NHS trust pleads guilty to care failures over death of baby boy

An NHS trust pleaded guilty to failing to provide safe care and treatment after the death of a boy.

Representatives from the NHS Foundation Trust at East Kent Hospitals University were in court on the Monday after Harry Richford died, seven days after his emergency delivery.

An investigation found that Harry’s death in November 2017 at Queen Elizabeth The Queen Mother Hospital in Margate was “totally preventable”.

At Folkestone Magistrates’ Court in Kent, the Trust admitted that it had failed to provide safe care and treatment for Harry and his mother, Sarah Richford, under the provisions of the Health and Social Care Act 2008 (regulated activities).

The care of mothers and newborns in the Trust has come under heavy criticism after a number of baby deaths.

It has been reported that there have been at least seven preventable baby deaths in the trust since 2016.

The first such prosecution comes after Harry’s parents, Tom and Sarah Richford, fought for years for answers and advocated better safety in motherhood.

You were in court on Monday to hear the Trust plead guilty to the only amended indictment.

District Judge Justin Barron told Mr. and Mrs. Richford that he had the authority to impose an unlimited fine on the trust.

The conviction will take place on June 18 in the same court.

Prior to the hearing, Harry’s parents spoke to the PA news agency, saying they now have “some kind of justice” after years of fighting for change.

Mr. Richford told PA: “At every hurdle it seemed that the hospital was trying to avoid verification, they didn’t want to lose their reputation.”

“So we had to keep fighting and fighting and fighting and finally we now have the inquiries and inquiries and investigations that really mean that hopefully change should be more systemic and sustainable.”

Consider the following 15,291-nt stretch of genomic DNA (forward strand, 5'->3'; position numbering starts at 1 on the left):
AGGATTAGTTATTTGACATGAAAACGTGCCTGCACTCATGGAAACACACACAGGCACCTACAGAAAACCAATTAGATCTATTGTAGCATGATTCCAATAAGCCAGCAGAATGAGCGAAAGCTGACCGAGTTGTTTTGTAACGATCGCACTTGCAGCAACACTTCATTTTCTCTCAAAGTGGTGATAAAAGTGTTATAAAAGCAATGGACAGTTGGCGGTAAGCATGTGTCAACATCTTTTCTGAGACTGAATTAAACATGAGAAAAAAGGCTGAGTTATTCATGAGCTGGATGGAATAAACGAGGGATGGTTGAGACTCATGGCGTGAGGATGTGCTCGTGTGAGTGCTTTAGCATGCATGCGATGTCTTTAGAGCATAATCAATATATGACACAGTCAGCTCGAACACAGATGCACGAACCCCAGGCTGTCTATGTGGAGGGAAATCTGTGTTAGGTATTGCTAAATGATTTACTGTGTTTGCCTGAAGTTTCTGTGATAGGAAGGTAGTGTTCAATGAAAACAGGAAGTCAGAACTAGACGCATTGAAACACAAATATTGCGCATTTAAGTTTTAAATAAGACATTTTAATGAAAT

Ms. Richford said, “We have a measure of justice, which means that Harry’s life, though short, has hopefully made a difference and that other babies won’t die.”

When asked, Susan Acott, managing director of East Kent Hospitals, said in a statement: “We are very sorry we have failed Harry, Sarah and the Richford family, and we apologize wholeheartedly for our mistakes in caring for them .

“We are determined to learn when something goes wrong.

“Our midwives, our doctors and each of our employees are constantly striving to ensure good care every day.

“We made significant changes after Harry’s death and will continue to do everything we can to learn from this tragedy.

“We work closely with national maternity experts to ensure that we are doing everything we can to achieve quick and sustainable improvements.

“We have welcomed the independent investigation into East Kent maternity services and are doing everything in our power to support and assist the investigation.”

Dr. Bill Kirkup, who led the Serious Maternity Failure Investigation at Morecambe Bay NHS Foundation Trust University Hospitals, leads an independent review of East Kent Hospitals maternity services.

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